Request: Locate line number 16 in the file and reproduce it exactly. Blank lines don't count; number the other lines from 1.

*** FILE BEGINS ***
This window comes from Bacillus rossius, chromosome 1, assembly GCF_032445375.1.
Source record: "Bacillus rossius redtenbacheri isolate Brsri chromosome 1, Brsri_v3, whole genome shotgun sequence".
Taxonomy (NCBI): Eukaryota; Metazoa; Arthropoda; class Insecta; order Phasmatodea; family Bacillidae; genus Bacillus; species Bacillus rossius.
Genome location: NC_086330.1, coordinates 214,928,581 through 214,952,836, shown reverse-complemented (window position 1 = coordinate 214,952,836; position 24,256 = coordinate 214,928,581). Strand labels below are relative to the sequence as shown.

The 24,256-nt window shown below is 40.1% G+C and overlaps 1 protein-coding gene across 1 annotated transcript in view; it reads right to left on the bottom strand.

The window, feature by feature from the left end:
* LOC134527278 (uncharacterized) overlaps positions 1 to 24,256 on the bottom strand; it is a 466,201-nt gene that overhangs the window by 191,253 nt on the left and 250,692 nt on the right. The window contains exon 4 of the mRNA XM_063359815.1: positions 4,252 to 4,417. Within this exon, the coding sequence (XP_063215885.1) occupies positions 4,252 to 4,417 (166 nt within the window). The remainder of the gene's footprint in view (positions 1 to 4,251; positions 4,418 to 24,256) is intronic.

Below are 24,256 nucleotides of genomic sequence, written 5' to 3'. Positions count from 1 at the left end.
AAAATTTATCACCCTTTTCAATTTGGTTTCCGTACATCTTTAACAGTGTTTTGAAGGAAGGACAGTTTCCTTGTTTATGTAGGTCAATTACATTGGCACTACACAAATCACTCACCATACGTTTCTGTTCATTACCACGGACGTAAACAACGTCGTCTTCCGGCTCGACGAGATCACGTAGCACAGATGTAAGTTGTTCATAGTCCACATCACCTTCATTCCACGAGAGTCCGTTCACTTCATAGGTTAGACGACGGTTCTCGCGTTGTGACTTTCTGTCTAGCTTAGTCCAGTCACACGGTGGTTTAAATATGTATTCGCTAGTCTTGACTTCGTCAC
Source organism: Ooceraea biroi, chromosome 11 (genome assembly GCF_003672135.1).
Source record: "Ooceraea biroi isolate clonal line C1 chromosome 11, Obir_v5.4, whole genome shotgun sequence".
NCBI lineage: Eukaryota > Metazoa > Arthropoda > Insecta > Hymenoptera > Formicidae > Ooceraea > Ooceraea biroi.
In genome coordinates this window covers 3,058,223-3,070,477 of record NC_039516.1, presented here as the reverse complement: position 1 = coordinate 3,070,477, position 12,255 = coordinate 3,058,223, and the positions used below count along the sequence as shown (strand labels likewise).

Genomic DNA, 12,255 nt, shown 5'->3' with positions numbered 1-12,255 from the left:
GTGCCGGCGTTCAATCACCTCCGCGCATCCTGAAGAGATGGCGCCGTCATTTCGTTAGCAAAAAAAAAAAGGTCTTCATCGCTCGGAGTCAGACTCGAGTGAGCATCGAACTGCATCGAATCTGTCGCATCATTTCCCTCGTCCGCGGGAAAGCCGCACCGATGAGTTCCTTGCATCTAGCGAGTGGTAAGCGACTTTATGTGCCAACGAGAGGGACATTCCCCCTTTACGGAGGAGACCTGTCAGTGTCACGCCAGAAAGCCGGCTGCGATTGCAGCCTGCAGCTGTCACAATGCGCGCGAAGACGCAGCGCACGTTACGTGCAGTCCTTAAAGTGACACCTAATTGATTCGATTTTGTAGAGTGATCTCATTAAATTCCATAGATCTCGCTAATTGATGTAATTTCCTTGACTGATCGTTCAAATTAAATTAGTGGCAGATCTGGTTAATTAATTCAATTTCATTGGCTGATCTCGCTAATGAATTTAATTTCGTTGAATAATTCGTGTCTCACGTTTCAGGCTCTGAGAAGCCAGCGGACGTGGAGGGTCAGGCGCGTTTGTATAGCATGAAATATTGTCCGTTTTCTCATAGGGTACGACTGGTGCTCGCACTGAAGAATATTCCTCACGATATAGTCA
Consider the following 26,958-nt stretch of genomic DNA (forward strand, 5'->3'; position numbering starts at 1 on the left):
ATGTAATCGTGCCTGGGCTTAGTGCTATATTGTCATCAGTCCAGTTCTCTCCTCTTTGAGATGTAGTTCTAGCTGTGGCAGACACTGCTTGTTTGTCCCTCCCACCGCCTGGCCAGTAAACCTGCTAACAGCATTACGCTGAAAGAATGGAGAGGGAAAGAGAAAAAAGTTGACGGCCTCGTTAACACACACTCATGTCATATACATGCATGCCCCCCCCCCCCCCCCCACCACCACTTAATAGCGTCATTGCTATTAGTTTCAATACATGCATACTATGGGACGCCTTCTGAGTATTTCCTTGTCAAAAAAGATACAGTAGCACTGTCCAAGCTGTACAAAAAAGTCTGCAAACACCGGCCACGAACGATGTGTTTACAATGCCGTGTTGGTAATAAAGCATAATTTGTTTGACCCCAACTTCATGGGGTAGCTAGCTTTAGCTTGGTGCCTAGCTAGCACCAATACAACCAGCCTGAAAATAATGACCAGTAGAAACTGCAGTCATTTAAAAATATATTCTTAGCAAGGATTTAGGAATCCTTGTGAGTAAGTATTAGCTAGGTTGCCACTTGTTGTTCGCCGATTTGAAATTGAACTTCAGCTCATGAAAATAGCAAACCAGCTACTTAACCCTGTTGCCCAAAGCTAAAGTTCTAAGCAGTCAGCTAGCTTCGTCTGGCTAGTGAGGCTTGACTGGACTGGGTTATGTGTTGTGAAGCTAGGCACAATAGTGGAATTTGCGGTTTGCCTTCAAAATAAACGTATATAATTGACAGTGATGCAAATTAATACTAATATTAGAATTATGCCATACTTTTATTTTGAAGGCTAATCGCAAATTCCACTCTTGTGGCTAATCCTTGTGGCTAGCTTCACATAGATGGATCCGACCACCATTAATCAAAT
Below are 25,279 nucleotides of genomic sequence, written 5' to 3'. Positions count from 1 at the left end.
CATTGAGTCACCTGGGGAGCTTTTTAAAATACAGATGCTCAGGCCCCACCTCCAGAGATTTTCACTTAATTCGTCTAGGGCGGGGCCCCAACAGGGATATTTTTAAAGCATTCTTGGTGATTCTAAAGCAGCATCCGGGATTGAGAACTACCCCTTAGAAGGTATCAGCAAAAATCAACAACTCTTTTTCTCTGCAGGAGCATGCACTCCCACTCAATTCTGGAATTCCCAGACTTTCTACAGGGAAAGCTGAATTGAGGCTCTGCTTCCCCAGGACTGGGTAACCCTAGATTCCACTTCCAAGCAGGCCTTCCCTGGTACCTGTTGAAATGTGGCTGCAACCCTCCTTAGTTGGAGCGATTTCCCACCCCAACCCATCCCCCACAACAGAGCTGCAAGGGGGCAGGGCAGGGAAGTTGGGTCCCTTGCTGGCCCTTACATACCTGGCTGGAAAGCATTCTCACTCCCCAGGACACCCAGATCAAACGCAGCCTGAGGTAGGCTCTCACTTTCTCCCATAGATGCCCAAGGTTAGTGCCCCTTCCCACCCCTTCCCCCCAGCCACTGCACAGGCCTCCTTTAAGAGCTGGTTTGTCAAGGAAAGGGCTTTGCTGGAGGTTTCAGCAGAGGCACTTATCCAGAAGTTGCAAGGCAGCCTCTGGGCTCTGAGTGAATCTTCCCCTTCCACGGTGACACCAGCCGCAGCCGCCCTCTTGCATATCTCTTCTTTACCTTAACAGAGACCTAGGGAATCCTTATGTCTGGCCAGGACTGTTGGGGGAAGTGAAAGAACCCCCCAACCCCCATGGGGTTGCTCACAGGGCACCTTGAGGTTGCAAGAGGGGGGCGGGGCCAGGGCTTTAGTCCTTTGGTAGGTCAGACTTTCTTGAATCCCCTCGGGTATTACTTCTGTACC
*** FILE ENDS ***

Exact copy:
Consider the following 26,958-nt stretch of genomic DNA (forward strand, 5'->3'; position numbering starts at 1 on the left):